This Is A Young Adult Book I Wouldn't Recommend
In the back row of Mrs. Weinstock's eight-grade English classroom, Gilda Joyce chewed on a lock of her dark hair and pretended to listen as her classmates described their plans for the summer on the last day of the school year."A lock of her dark hair"? This is the language of the pot-boiler romance, and that the author would resort to it at the very first mention of the heroine is a very bad sign.
The next young teenaged character introduced, the distant cousin Juliet Splinter, gets a similar treatment in the first paragraph of chapter three:
She was a very pretty thirteen-year-old, but she looked more like an eleven-year-old, since she was extremely small. Her long, fine hair was nearly as light as corn silk, and the pallor of her white skin belied her sunny California surroundings. If you looked into her icy gray eyes, you would probably decide right away that this was not a girl you could make friends with easily.The author gives plenty of other information about this girl's situation and character, enough to make this aestheticized description superfluous, and, again, this external evaluation in the guise of description is a romance-novel writing crutch.
Then, in chapter five, we meet the amiable (if rather nosy) secretary of Juliet's father. Summer
put a grat deal of effort into her appearence. Her green eye shadow and toenail polish perfectly matched her tight green T-shirt, upon which the word AQUARIUS glittered in sparkly rhinestones, and her bleached-blond bands constrasted sharply with the dark hair on the rest of her head. She wore Capri-cut, hip-hugger stretch pants that revealed a pierced belly button and a taut, suntanned stomach.Okay, Summer is presented as a character-actress, but the trend is already becoming clear.
Then we read, two chapters later, what Gilda Joyce, would-be Harriet the Spy, considers necessary spying equipment for her trip to San Francisco:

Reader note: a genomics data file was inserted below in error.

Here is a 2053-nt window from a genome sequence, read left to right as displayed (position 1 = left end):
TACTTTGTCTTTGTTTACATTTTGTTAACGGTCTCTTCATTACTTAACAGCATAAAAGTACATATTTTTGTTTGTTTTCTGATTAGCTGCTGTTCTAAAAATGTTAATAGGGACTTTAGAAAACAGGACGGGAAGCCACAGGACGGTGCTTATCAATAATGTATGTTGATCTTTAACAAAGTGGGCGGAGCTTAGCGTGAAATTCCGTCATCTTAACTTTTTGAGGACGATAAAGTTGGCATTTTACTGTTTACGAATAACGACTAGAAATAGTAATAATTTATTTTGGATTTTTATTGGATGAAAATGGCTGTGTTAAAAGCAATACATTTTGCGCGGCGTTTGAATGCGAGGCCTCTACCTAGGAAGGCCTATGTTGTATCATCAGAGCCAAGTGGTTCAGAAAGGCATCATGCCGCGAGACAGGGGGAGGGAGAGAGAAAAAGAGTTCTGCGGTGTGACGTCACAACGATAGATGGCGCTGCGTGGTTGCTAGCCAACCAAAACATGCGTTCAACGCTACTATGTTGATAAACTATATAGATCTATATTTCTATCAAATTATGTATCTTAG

typewriter & lots of paper, notebook & pens, The Mater Psychic's Handbook, Ouija Board (just in case), fishnet stockings, pendulum, strand of fake pearls, binoculars, red lipstick, giant handbag, makeup kit (for disguises), fake fingernails, bug spray, crucifix, flashlight, Polaroid camera, suntan lotion, cat's-eye sunglasses, heart-shaped sunglasses, blond wig, dictionary, thesaurus, leopard-print jacket (for evening), evening gown (for seances), blue jeans, T-shirts, miscellaneous accessories, bikini, stilletto pumps, giant hoop earrings, underwear (West Coast style).
This is supposed to be the packing list of a girl in eighth grade: twelve or thirteen. This is supposed to be the packing list of a nerdy, smart, independant, and slightly odd 12 year-old girl. No, this is a Miss Preteen Magazine "Undercover You!" centerfold.
I know that young girls like to play dress-up, and of course I did too. It's the commodification I object to here. Grace doesn't just pack "big sunglasses"; she knows the difference between "heart-shaped" and "cat's-eye." Summer doesn't just wear tight pants; she's wearing a complete Gap catalogue of descriptors. Juliet isn't just small and pale; she's very pretty, with corn-silk hair and icy gray eyes. It's like these girls are playing dress-up under the commanding eye of some dark, handsome hero of a Harlequin Romance.
I couldn't read much further, even to distract myself. How on earth would I keep a daughter of mine from such material?